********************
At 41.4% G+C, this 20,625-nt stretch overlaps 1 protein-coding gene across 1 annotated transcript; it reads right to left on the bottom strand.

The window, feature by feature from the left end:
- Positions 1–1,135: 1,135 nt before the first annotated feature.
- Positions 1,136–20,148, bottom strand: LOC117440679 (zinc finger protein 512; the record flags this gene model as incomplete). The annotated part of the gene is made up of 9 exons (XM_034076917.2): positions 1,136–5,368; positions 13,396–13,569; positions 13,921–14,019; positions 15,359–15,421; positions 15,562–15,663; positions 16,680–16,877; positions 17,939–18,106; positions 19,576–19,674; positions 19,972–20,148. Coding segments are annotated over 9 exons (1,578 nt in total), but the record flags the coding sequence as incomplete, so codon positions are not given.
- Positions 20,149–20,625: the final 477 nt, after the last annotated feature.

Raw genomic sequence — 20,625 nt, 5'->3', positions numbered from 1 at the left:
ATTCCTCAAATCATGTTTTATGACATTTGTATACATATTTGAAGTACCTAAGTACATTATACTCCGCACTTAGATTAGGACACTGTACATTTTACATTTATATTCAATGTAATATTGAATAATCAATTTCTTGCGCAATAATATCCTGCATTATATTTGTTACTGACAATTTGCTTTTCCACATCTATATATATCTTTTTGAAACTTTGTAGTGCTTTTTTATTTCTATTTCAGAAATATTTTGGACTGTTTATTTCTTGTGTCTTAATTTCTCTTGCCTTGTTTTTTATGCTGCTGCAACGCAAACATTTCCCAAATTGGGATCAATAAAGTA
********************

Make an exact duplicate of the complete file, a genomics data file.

At 41.4% G+C, this 20,625-nt stretch overlaps 1 protein-coding gene across 1 annotated transcript; it reads right to left on the bottom strand.

The window, feature by feature from the left end:
- Positions 1–1,135: 1,135 nt before the first annotated feature.
- Positions 1,136–20,148, bottom strand: LOC117440679 (zinc finger protein 512; the record flags this gene model as incomplete). The annotated part of the gene is made up of 9 exons (XM_034076917.2): positions 1,136–5,368; positions 13,396–13,569; positions 13,921–14,019; positions 15,359–15,421; positions 15,562–15,663; positions 16,680–16,877; positions 17,939–18,106; positions 19,576–19,674; positions 19,972–20,148. Coding segments are annotated over 9 exons (1,578 nt in total), but the record flags the coding sequence as incomplete, so codon positions are not given.
- Positions 20,149–20,625: the final 477 nt, after the last annotated feature.

Raw genomic sequence — 20,625 nt, 5'->3', positions numbered from 1 at the left:
ATTCCTCAAATCATGTTTTATGACATTTGTATACATATTTGAAGTACCTAAGTACATTATACTCCGCACTTAGATTAGGACACTGTACATTTTACATTTATATTCAATGTAATATTGAATAATCAATTTCTTGCGCAATAATATCCTGCATTATATTTGTTACTGACAATTTGCTTTTCCACATCTATATATATCTTTTTGAAACTTTGTAGTGCTTTTTTATTTCTATTTCAGAAATATTTTGGACTGTTTATTTCTTGTGTCTTAATTTCTCTTGCCTTGTTTTTTATGCTGCTGCAACGCAAACATTTCCCAAATTGGGATCAATAAAGTA